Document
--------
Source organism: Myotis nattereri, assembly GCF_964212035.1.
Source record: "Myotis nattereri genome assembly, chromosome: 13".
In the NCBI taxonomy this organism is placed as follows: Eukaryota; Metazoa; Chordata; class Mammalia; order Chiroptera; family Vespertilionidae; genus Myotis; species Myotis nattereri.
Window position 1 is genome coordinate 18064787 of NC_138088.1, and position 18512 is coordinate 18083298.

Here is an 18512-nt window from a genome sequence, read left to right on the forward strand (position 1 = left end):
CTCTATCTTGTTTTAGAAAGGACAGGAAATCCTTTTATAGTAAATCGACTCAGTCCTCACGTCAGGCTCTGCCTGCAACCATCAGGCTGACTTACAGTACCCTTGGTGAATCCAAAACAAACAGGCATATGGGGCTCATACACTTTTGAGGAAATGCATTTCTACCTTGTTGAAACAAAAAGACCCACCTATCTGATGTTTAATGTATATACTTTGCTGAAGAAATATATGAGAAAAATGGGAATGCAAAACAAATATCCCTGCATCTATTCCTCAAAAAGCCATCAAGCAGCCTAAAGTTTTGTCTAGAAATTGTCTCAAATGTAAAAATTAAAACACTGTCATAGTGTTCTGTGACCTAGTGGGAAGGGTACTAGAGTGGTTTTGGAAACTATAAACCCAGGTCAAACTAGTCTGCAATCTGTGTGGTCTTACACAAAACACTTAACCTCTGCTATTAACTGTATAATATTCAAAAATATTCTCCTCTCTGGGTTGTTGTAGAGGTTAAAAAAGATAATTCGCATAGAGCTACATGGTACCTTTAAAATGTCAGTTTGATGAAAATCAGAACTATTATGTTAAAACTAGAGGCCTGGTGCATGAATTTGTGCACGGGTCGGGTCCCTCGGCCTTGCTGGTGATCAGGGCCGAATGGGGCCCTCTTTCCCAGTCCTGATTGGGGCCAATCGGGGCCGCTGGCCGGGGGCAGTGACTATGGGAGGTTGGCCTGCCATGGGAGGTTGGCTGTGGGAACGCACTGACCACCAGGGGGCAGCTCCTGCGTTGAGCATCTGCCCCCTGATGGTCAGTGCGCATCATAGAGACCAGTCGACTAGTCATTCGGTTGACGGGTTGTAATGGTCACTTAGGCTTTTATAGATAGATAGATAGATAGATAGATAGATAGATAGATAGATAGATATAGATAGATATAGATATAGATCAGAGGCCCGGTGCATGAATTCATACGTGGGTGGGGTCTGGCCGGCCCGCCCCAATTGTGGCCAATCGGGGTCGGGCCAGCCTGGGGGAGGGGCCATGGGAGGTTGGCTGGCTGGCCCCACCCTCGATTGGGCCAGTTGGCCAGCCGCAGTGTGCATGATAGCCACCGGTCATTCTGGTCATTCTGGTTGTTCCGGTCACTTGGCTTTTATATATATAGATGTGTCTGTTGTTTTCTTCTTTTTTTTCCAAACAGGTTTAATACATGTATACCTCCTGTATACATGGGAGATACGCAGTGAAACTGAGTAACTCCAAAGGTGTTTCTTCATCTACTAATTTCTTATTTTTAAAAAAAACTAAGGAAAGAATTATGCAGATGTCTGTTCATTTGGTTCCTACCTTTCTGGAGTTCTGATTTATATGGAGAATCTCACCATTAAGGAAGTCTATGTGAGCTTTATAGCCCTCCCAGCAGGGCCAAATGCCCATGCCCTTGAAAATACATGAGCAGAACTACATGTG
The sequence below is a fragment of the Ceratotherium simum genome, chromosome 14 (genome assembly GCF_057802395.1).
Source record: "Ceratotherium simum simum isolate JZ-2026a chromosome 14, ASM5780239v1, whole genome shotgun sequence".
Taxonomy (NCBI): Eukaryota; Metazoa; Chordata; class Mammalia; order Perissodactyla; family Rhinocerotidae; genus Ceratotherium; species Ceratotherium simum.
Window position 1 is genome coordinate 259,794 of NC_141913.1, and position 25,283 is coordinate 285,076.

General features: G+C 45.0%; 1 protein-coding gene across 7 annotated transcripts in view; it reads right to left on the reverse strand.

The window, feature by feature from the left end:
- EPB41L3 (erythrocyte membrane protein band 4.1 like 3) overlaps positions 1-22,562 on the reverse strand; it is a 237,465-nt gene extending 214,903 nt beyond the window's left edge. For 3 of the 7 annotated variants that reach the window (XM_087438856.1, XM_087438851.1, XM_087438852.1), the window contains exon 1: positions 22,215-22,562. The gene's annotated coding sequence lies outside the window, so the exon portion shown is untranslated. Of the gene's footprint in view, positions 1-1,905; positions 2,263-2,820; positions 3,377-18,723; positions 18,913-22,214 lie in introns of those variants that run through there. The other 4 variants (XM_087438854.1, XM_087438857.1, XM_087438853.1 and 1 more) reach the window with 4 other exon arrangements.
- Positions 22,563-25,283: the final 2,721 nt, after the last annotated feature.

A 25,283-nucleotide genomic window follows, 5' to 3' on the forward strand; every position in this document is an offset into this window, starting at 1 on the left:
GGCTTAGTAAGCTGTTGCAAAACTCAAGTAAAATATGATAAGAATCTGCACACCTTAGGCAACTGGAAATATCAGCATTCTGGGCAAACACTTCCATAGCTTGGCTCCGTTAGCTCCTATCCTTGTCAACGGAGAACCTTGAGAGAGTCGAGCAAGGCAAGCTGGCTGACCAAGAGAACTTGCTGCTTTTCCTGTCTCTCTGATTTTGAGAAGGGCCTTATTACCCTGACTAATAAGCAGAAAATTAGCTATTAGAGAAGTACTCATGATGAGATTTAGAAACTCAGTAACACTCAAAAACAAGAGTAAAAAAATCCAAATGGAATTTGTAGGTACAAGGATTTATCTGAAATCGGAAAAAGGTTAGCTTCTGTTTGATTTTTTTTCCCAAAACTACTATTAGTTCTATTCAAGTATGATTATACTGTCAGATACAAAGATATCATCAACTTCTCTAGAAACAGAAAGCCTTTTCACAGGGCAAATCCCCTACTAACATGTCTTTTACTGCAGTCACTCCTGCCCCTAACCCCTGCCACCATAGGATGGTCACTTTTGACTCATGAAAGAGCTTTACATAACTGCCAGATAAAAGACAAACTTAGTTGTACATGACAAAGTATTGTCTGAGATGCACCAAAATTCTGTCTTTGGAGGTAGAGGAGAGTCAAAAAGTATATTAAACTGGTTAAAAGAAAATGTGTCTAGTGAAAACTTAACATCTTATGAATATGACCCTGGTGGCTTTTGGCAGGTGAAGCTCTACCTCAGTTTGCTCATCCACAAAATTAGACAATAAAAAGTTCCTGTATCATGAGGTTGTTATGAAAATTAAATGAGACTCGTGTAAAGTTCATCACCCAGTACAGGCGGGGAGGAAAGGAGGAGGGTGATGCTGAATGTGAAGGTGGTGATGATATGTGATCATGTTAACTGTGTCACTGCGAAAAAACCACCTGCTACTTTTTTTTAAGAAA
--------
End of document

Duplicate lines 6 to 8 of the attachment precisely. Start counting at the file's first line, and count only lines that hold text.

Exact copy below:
CTCTATCTTGTTTTAGAAAGGACAGGAAATCCTTTTATAGTAAATCGACTCAGTCCTCACGTCAGGCTCTGCCTGCAACCATCAGGCTGACTTACAGTACCCTTGGTGAATCCAAAACAAACAGGCATATGGGGCTCATACACTTTTGAGGAAATGCATTTCTACCTTGTTGAAACAAAAAGACCCACCTATCTGATGTTTAATGTATATACTTTGCTGAAGAAATATATGAGAAAAATGGGAATGCAAAACAAATATCCCTGCATCTATTCCTCAAAAAGCCATCAAGCAGCCTAAAGTTTTGTCTAGAAATTGTCTCAAATGTAAAAATTAAAACACTGTCATAGTGTTCTGTGACCTAGTGGGAAGGGTACTAGAGTGGTTTTGGAAACTATAAACCCAGGTCAAACTAGTCTGCAATCTGTGTGGTCTTACACAAAACACTTAACCTCTGCTATTAACTGTATAATATTCAAAAATATTCTCCTCTCTGGGTTGTTGTAGAGGTTAAAAAAGATAATTCGCATAGAGCTACATGGTACCTTTAAAATGTCAGTTTGATGAAAATCAGAACTATTATGTTAAAACTAGAGGCCTGGTGCATGAATTTGTGCACGGGTCGGGTCCCTCGGCCTTGCTGGTGATCAGGGCCGAATGGGGCCCTCTTTCCCAGTCCTGATTGGGGCCAATCGGGGCCGCTGGCCGGGGGCAGTGACTATGGGAGGTTGGCCTGCCATGGGAGGTTGGCTGTGGGAACGCACTGACCACCAGGGGGCAGCTCCTGCGTTGAGCATCTGCCCCCTGATGGTCAGTGCGCATCATAGAGACCAGTCGACTAGTCATTCGGTTGACGGGTTGTAATGGTCACTTAGGCTTTTATAGATAGATAGATAGATAGATAGATAGATAGATAGATAGATAGATATAGATAGATATAGATATAGATCAGAGGCCCGGTGCATGAATTCATACGTGGGTGGGGTCTGGCCGGCCCGCCCCAATTGTGGCCAATCGGGGTCGGGCCAGCCTGGGGGAGGGGCCATGGGAGGTTGGCTGGCTGGCCCCACCCTCGATTGGGCCAGTTGGCCAGCCGCAGTGTGCATGATAGCCACCGGTCATTCTGGTCATTCTGGTTGTTCCGGTCACTTGGCTTTTATATATATAGATGTGTCTGTTGTTTTCTTCTTTTTTTTCCAAACAGGTTTAATACATGTATACCTCCTGTATACATGGGAGATACGCAGTGAAACTGAGTAACTCCAAAGGTGTTTCTTCATCTACTAATTTCTTATTTTTAAAAAAAACTAAGGAAAGAATTATGCAGATGTCTGTTCATTTGGTTCCTACCTTTCTGGAGTTCTGATTTATATGGAGAATCTCACCATTAAGGAAGTCTATGTGAGCTTTATAGCCCTCCCAGCAGGGCCAAATGCCCATGCCCTTGAAAATACATGAGCAGAACTACATGTG
The sequence below is a fragment of the Ceratotherium simum genome, chromosome 14 (genome assembly GCF_057802395.1).
Source record: "Ceratotherium simum simum isolate JZ-2026a chromosome 14, ASM5780239v1, whole genome shotgun sequence".